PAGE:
Meta descriptions remain a vital part of on page optimisation, despite the announcement from Google in back in 2009 that they won’t have an impact on the rankings of a web page algorithmically.
So, if meta description’s don’t affect or improve the rankings of your web pages, then why should you spend time on writing them properly, or at all?
Populating the meta descriptions for your web pages provides the best chance of search engines displaying the snippet of text you require below your listing in the search result – descriptive and well written meta descriptions are more likely to be displayed, and this has been proven to lead to significantly improved click through rates.
Increased click through rates aren’t the only benefit of having a well written meta description. Meta descriptions are really important for SEO for a variety of reasons:
If you choose to leave a meta description blank, then Google will pull through content from your page to display in your snippet. As this is out of your control, you are not able to choose the messages displayed to potential visitors.
Google can display up to a maximum of 160 characters, and this is a good opportunity to tell prospective visitors what your pages are about, so it is in your best interests to be in control of these characters. When crafting meta descriptions, you may find it useful to use the meta length checker over at www.metalength.com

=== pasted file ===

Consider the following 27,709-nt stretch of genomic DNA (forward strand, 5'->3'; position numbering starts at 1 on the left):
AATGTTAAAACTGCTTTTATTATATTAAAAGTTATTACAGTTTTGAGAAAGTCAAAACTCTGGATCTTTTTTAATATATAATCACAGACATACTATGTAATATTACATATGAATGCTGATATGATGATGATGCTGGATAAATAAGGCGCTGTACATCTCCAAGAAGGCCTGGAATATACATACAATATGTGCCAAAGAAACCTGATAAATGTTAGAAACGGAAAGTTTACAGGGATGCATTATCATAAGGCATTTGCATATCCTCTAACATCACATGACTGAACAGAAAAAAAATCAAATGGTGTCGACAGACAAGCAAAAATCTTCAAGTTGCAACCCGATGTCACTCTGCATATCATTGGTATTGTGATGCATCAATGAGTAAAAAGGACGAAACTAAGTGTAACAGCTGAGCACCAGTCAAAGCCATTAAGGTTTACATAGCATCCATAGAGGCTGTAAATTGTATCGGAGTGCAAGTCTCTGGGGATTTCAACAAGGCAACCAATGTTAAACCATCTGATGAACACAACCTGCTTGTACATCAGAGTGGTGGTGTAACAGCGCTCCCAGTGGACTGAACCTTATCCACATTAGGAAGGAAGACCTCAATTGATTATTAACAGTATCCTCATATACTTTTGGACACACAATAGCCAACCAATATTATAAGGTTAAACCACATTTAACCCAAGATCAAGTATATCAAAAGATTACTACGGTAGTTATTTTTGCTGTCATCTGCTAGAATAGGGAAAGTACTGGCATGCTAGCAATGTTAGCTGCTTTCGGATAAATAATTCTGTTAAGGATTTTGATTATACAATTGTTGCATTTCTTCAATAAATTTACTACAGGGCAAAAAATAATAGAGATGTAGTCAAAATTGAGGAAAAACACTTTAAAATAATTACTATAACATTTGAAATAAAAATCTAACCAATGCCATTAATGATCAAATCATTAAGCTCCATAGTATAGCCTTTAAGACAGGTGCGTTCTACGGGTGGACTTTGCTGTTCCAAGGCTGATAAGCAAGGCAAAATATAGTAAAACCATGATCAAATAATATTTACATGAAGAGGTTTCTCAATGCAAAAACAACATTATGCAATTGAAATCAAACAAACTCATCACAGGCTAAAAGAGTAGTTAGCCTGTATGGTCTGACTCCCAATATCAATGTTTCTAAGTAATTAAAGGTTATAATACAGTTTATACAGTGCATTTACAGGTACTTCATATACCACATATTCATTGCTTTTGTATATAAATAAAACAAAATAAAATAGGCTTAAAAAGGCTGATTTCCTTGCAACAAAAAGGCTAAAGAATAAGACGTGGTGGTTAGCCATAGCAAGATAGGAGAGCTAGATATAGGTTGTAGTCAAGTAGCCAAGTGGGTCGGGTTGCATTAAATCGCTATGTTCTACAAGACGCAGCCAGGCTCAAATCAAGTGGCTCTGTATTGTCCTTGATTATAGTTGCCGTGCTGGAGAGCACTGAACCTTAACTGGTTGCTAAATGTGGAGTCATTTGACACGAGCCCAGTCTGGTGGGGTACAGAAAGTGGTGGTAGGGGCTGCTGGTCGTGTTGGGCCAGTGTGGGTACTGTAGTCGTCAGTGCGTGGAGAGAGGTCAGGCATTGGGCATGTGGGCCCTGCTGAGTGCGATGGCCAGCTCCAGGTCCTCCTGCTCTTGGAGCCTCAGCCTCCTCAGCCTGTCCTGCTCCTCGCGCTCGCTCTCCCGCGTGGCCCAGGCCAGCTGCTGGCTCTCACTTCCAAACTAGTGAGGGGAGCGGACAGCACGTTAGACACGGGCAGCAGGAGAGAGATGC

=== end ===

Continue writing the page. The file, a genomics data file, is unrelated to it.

Meta descriptions display with searched keywords highlighted in bold, so incorporating your targeted keywords into the meta description can help to further highlight your search result to potential visitors.
Although the Meta description itself doesn’t affect the ranking of a given webpage, the side effects of a well crafted one can – well written meta description have been proven to increase click through rate, and in some instances time spent on the webpage, and these metric DO play a part in the algorithmic rankings.
Google’s final word on meta descriptions is “Use quality descriptions. Finally, make sure your descriptions are truly descriptive. Because the meta descriptions aren’t displayed in the pages the user sees, it’s easy to let this content slide. But high-quality descriptions can be displayed in Google’s search results, and can go a long way to improving the quality and quantity of your search traffic.”
Google have written some pretty extensive literature surrounding the implementation and best practice of meta descriptions, along with notifying webmasters of any areas via webmaster tools – would they go to this length if they were not important?
My answer to the question would be no, and my recommendation is to make sure that you pay attention to the meta descriptions of your site’s key landing pages as part of your on page optimisation efforts.